Thousands gathered for an interfaith prayer vigil at Pittsburgh’s Sixth Presbyterian Church in the hours following the mass shooting at the city’s Tree of Life synagogue, packing the pews with mourners from different congregations across the community.
Reverend Vincent Kolb, a pastor at Sixth Presbyterian, began the service by recalling the advice of the church’s former worshipper Fred “Mister” Rogers and said “it is in that spirit of neighborliness that we gather here tonight to be allies to our Jewish neighbors who have been victimized and traumatized by this tragedy,” the Pittsburgh Post-Gazette’s Marylynne Pitz and Peter Smith reported.
Interfaith voices have been some of the loudest expressing solidarity for the victims of the shooting that left 11 dead on Saturday — the worst attack on worshipping Jews in American history according to the director of the American Jewish Archives. In addition to the vigil held at Sixth Presbyterian, interfaith services are being held across the country in the coming days.
Hundreds of people (so many that people were sitting on the floor at the front of the church) attended an interfaith vigil at Sixth Presbyterian Church in Squirrel Hill. After a brief service, the vigil moved outside to accommodate a larger crowd. (Alexandra Wimley/Post-Gazette) pic.twitter.com/M9bUxsschn
— Alexandra Wimley (@alexandrawimley) October 27, 2018
The official interfaith community vigil, organized by the Jewish Federation of Greater Pittsburgh, will take place this evening.
Prominent members of Jewish, Christian and Muslim communities have also taken to social media to express support for Pittsburgh.
My inbox is full of expressions of sympathy from Muslim friends and acquaintances for which I express my deepest gratitude. #PittsburghShooting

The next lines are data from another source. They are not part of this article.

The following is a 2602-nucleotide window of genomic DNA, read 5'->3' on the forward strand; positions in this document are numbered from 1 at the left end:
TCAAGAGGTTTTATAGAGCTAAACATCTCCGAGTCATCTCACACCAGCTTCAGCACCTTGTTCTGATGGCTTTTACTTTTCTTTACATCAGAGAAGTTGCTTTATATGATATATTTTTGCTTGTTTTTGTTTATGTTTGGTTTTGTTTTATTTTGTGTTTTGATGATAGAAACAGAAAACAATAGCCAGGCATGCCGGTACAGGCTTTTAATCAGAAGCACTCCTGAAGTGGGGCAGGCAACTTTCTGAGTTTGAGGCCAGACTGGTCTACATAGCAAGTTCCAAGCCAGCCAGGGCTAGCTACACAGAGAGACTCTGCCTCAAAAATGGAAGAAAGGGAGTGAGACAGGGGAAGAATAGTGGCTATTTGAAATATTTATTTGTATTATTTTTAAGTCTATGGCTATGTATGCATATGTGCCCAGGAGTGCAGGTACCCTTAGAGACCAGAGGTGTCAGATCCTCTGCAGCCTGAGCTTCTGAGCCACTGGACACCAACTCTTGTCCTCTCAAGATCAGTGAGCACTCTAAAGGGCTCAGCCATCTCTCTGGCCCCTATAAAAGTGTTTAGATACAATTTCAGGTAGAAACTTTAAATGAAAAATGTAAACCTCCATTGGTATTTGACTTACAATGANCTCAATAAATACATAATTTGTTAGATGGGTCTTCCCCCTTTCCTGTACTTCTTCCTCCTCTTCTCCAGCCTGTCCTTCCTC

— David Wolpe (@RabbiWolpe) October 28, 2018
Solidarity and support have overwhelmingly been the main messages coming from members of other faiths and those at at the vigil — but not the only ones. Towards the end of the vigil at Sixth Presbyterian, which moved to the streets of Squirrel Hill, chants of “vote, vote, vote” echoed through the crowd.
The Muslim-American community has rallied behind the synagogue
Saturday at the Sixth Presbyterian vigil, Wasi Mohamed, executive director of the Islamic Center of Pittsburgh, also spoke, asking the mourners who among them were angry, and as hands shot up he asked, “How could we not be? People were stolen from us.” But, he said, the salve for that anger will be doing good in the community, and shared a Quranic verse calling for people to perform better deeds in response to bad ones.
The Muslim-American community was already listening: On social media, the hashtag #Muslims4Pittsburgh circulated with a crowdfunding campaign for the Tree of Life victims and their families. Organized by MPower Change and CelebrateMercy, Muslim organizations dedicated to education and social justice, the campaign reached its first $25,000 goal in six hours.
“The Muslim-American community extends its hands to help the shooting victims, whether it is the injured victims or the Jewish families who have lost loved ones,” reads the page for the fundraising campaign, Muslims Unite for Pittsburgh Synagogue. “We wish to respond to evil with good, as our faith instructs us, and send a powerful message of compassion through action.”
The campaign has raised over $46,000 from more than a thousand backers since yesterday and is now aiming to hit $50,000. The website says the Islamic Center of Pittsburgh will work directly with Tree of Life to distribute funds to families.